Civil society organizations: Farmer organization Location: Myanmar Fact sheet: Download Mr. U Khin maung, U Khin maung Farm Owner Lwere Lore is a small village in a mountainous area, situated a few kilometers from Pekon. The village is famous for its orange orchards. Like most of the farmer’s in Pekon area, 30 households out of 70 living in the village were and are still growing opium. The government recently tightened his control on the opium production leading to a drastic decrease over the last years. Ever since, farmers are looking for alternative sources of income. U Khin Maung engaged in a shift towards more sustainable agriculture practices in 2016. He realized that opium was no longer a sustainable cash crop and that alternatives should entail less chemicals. U Khin Maung grows a high diversity of vegetables on 0.4ha. 0.4 ha is dedicated to the orchard and the remaining 0.4ha is dedicated to rice, groundnut and soybean. U Khin Maung invested in an orchard made of diverse fruit trees such as orange, lemon, and banana. He also grows avocado, coffee, rice, groundnut, beans, corn and soybeans as well as vegetables such as mustard, potatoes and tomatoes. In 2016, U Khin Maung […]
Civil society organizations: Farmer organization Location: Myanmar Fact sheet: Download Mr. Kyaw Myo Thu, Kyaw Myo Thu Farm Owner Kyaw Myo Thu started working on his family farm in 2002. His interest towards organic farming started in 2007 but he started applying agro ecological practices in 2012. After he had the opportunity to attend a training at Future Organic Farms, a training center located in Nyaung Shwe. He faced many challenges as these practices were new to his family and he found them costlier and time consuming. However, he kept on trying and has now drastically reduced the amount of mineral fertilizer and pesticides used in his fields. His small-scale organic farm of 1.6 ha is mainly made of rice paddies. 0.6 ha is dedicated to sugar cane, 1 ha for rice and vegetables such as tomatoes are grown on a small plot in the courtyard. Kyaw Myo Thu attended a training about organic farming at Future Organic Farms which gave him the opportunity to extend his knowledge about agro ecological practices such as compost and bio pesticide making. Following this training, he introduced many changes in his farming practices. First of all, he drastically reduced the use of chemicals […]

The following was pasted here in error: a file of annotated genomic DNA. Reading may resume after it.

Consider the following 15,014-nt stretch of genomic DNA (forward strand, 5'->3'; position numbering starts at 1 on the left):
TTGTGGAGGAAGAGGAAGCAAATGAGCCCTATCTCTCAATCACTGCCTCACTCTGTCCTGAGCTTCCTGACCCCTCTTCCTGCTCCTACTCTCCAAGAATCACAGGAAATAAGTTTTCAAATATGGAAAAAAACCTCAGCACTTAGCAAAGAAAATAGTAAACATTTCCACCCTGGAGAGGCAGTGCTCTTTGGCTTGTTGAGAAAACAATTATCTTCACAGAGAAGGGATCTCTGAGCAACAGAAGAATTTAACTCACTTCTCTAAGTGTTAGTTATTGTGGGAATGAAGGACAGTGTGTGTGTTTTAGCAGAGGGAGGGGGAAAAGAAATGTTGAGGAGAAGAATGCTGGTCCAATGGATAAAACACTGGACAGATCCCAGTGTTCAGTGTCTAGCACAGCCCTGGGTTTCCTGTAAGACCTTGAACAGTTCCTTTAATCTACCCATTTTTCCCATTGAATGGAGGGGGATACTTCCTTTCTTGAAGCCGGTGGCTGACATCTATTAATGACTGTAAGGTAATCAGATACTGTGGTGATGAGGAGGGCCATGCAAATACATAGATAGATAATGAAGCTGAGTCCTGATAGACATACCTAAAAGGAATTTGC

Civil society organizations: Farmer organization Location: Myanmar Fact sheet: Download Mr. Ye Htut Aung, Ye Htut Aung Farm Owner Ye Htut Aung started his career in Singapore in 2006 where he worked for two years after deciding to go back to Myanmar to take care of his family land. When he returned to his village, he started working as an agent for a chemical fertilizer company. In 2015 he had the opportunity to attend a two weeks’ farmer empowerment training conducted by the Agricultural Farmer Federation of Myanmar (AFFM) where he learnt basic sustainable organic agriculture concepts. Soon after, he realized the impact of chemical fertilizer on the environment and on his community and decided to engage towards a transition to sustainable agriculture. After being a trainer on good farming practices for over a year, he started his model farm in 2017 where he grows rice on 4.9ha as well as mushrooms and vegetables, especially green peas. He also rears cattle, poultry and goats. Ye Htut Aung attended a 10 months intensive program at Eco Village Farm School conducted by NEED-Myanmar in 2016. Following this training, he introduced many changes in his farming practices. First of all, he steadily reduced […]